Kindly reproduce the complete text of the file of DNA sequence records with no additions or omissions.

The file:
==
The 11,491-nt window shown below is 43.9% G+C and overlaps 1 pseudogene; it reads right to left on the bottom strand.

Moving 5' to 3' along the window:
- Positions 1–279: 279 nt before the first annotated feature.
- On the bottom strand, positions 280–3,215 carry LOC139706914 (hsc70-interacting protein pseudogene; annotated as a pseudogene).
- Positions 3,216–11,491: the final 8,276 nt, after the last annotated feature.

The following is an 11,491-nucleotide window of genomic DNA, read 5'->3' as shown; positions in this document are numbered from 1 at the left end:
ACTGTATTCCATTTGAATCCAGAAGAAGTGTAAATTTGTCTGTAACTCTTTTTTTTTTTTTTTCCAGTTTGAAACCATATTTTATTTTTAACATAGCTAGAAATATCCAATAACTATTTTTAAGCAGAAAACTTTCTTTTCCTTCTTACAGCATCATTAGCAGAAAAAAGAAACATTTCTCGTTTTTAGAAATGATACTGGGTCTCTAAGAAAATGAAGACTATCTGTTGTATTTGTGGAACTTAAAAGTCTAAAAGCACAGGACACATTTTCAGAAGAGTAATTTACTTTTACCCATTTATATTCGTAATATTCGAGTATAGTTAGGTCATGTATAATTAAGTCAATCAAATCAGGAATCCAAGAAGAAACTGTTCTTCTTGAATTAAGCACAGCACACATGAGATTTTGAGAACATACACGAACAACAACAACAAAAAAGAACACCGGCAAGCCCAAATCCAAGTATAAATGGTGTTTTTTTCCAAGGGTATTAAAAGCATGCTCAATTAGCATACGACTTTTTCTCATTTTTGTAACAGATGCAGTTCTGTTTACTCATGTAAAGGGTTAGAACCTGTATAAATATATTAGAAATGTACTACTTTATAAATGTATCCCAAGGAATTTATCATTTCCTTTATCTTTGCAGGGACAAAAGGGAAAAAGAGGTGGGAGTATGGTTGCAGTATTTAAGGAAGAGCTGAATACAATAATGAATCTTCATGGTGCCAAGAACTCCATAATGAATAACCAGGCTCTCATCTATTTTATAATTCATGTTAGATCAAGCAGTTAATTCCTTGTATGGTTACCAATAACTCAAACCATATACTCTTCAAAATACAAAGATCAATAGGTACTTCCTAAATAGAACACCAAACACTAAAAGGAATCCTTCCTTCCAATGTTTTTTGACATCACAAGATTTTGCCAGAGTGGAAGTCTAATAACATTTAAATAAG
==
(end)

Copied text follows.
The 11,491-nt window shown below is 43.9% G+C and overlaps 1 pseudogene; it reads right to left on the bottom strand.

Moving 5' to 3' along the window:
- Positions 1–279: 279 nt before the first annotated feature.
- On the bottom strand, positions 280–3,215 carry LOC139706914 (hsc70-interacting protein pseudogene; annotated as a pseudogene).
- Positions 3,216–11,491: the final 8,276 nt, after the last annotated feature.

The following is an 11,491-nucleotide window of genomic DNA, read 5'->3' as shown; positions in this document are numbered from 1 at the left end:
ACTGTATTCCATTTGAATCCAGAAGAAGTGTAAATTTGTCTGTAACTCTTTTTTTTTTTTTTTCCAGTTTGAAACCATATTTTATTTTTAACATAGCTAGAAATATCCAATAACTATTTTTAAGCAGAAAACTTTCTTTTCCTTCTTACAGCATCATTAGCAGAAAAAAGAAACATTTCTCGTTTTTAGAAATGATACTGGGTCTCTAAGAAAATGAAGACTATCTGTTGTATTTGTGGAACTTAAAAGTCTAAAAGCACAGGACACATTTTCAGAAGAGTAATTTACTTTTACCCATTTATATTCGTAATATTCGAGTATAGTTAGGTCATGTATAATTAAGTCAATCAAATCAGGAATCCAAGAAGAAACTGTTCTTCTTGAATTAAGCACAGCACACATGAGATTTTGAGAACATACACGAACAACAACAACAAAAAAGAACACCGGCAAGCCCAAATCCAAGTATAAATGGTGTTTTTTTCCAAGGGTATTAAAAGCATGCTCAATTAGCATACGACTTTTTCTCATTTTTGTAACAGATGCAGTTCTGTTTACTCATGTAAAGGGTTAGAACCTGTATAAATATATTAGAAATGTACTACTTTATAAATGTATCCCAAGGAATTTATCATTTCCTTTATCTTTGCAGGGACAAAAGGGAAAAAGAGGTGGGAGTATGGTTGCAGTATTTAAGGAAGAGCTGAATACAATAATGAATCTTCATGGTGCCAAGAACTCCATAATGAATAACCAGGCTCTCATCTATTTTATAATTCATGTTAGATCAAGCAGTTAATTCCTTGTATGGTTACCAATAACTCAAACCATATACTCTTCAAAATACAAAGATCAATAGGTACTTCCTAAATAGAACACCAAACACTAAAAGGAATCCTTCCTTCCAATGTTTTTTGACATCACAAGATTTTGCCAGAGTGGAAGTCTAATAACATTTAAATAAG